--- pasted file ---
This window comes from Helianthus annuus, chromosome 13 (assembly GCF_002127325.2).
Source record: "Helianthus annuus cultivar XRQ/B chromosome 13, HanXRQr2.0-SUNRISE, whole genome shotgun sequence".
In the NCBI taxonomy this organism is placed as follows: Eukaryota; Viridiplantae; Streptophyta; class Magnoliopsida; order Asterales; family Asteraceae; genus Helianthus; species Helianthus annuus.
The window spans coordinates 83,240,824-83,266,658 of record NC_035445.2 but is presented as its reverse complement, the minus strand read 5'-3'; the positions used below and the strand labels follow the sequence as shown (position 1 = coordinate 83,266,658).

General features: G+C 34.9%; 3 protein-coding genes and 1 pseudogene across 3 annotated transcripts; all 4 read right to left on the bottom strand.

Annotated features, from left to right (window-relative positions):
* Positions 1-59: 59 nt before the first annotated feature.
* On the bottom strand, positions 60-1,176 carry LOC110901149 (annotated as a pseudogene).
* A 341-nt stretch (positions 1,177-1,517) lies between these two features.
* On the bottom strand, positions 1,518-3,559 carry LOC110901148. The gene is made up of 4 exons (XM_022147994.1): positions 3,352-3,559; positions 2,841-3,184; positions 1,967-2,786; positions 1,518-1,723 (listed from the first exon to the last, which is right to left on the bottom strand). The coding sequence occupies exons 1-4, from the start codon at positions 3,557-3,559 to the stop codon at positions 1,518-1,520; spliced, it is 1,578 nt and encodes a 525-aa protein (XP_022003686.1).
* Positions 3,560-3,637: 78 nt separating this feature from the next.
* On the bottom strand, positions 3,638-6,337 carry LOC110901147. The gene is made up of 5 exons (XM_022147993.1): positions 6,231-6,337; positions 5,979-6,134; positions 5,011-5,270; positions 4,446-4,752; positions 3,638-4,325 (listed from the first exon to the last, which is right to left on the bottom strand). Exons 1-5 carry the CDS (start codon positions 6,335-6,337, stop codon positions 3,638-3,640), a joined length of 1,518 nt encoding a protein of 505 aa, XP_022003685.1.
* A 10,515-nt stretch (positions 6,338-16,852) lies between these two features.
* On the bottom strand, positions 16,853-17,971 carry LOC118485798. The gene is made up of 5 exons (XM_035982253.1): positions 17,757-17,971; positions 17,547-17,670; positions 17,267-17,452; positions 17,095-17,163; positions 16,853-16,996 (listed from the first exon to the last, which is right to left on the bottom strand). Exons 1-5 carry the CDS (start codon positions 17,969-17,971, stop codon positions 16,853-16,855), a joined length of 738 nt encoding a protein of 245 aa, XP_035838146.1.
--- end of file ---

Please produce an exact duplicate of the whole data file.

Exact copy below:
This window comes from Helianthus annuus, chromosome 13 (assembly GCF_002127325.2).
Source record: "Helianthus annuus cultivar XRQ/B chromosome 13, HanXRQr2.0-SUNRISE, whole genome shotgun sequence".
In the NCBI taxonomy this organism is placed as follows: Eukaryota; Viridiplantae; Streptophyta; class Magnoliopsida; order Asterales; family Asteraceae; genus Helianthus; species Helianthus annuus.
The window spans coordinates 83,240,824-83,266,658 of record NC_035445.2 but is presented as its reverse complement, the minus strand read 5'-3'; the positions used below and the strand labels follow the sequence as shown (position 1 = coordinate 83,266,658).

General features: G+C 34.9%; 3 protein-coding genes and 1 pseudogene across 3 annotated transcripts; all 4 read right to left on the bottom strand.

Annotated features, from left to right (window-relative positions):
* Positions 1-59: 59 nt before the first annotated feature.
* On the bottom strand, positions 60-1,176 carry LOC110901149 (annotated as a pseudogene).
* A 341-nt stretch (positions 1,177-1,517) lies between these two features.
* On the bottom strand, positions 1,518-3,559 carry LOC110901148. The gene is made up of 4 exons (XM_022147994.1): positions 3,352-3,559; positions 2,841-3,184; positions 1,967-2,786; positions 1,518-1,723 (listed from the first exon to the last, which is right to left on the bottom strand). The coding sequence occupies exons 1-4, from the start codon at positions 3,557-3,559 to the stop codon at positions 1,518-1,520; spliced, it is 1,578 nt and encodes a 525-aa protein (XP_022003686.1).
* Positions 3,560-3,637: 78 nt separating this feature from the next.
* On the bottom strand, positions 3,638-6,337 carry LOC110901147. The gene is made up of 5 exons (XM_022147993.1): positions 6,231-6,337; positions 5,979-6,134; positions 5,011-5,270; positions 4,446-4,752; positions 3,638-4,325 (listed from the first exon to the last, which is right to left on the bottom strand). Exons 1-5 carry the CDS (start codon positions 6,335-6,337, stop codon positions 3,638-3,640), a joined length of 1,518 nt encoding a protein of 505 aa, XP_022003685.1.
* A 10,515-nt stretch (positions 6,338-16,852) lies between these two features.
* On the bottom strand, positions 16,853-17,971 carry LOC118485798. The gene is made up of 5 exons (XM_035982253.1): positions 17,757-17,971; positions 17,547-17,670; positions 17,267-17,452; positions 17,095-17,163; positions 16,853-16,996 (listed from the first exon to the last, which is right to left on the bottom strand). Exons 1-5 carry the CDS (start codon positions 17,969-17,971, stop codon positions 16,853-16,855), a joined length of 738 nt encoding a protein of 245 aa, XP_035838146.1.